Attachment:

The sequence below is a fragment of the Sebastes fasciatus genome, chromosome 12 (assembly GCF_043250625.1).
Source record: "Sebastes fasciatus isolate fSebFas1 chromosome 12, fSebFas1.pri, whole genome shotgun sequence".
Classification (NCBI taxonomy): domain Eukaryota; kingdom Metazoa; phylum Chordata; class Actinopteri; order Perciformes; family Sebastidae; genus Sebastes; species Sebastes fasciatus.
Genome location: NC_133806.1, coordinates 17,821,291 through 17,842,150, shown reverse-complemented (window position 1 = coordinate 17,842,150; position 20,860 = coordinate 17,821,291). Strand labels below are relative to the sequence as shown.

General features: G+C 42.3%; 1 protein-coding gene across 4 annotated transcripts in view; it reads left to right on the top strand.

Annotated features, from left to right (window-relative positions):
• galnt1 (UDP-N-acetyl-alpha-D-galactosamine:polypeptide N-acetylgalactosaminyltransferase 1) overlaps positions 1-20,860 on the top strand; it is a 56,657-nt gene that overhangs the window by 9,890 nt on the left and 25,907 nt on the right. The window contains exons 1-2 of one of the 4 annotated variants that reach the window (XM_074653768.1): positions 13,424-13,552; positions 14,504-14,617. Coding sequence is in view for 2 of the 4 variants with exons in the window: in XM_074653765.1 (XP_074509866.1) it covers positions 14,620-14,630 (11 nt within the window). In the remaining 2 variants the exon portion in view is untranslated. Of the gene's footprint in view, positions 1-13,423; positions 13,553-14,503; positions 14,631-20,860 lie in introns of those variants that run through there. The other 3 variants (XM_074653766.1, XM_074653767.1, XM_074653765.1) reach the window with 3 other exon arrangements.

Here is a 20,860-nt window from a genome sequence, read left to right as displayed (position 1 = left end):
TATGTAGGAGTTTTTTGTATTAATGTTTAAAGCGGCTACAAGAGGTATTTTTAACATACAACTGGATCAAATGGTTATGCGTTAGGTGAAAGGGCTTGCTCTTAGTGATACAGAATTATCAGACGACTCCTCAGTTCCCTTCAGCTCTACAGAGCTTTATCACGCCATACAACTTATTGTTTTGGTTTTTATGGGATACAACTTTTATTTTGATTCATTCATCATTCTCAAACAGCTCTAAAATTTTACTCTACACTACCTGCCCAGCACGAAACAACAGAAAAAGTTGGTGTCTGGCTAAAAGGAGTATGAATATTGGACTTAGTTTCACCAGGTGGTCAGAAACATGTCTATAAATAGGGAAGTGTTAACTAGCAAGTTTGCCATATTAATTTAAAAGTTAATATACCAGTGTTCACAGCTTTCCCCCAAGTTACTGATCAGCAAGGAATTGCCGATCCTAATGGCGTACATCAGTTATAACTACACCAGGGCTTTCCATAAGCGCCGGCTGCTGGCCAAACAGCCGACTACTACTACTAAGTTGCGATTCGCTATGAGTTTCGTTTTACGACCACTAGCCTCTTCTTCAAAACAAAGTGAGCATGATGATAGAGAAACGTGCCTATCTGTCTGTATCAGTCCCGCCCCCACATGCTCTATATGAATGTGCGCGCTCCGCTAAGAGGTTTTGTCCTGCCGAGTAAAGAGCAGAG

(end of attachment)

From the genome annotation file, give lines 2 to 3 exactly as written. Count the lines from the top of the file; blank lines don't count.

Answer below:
Source record: "Sebastes fasciatus isolate fSebFas1 chromosome 12, fSebFas1.pri, whole genome shotgun sequence".
Classification (NCBI taxonomy): domain Eukaryota; kingdom Metazoa; phylum Chordata; class Actinopteri; order Perciformes; family Sebastidae; genus Sebastes; species Sebastes fasciatus.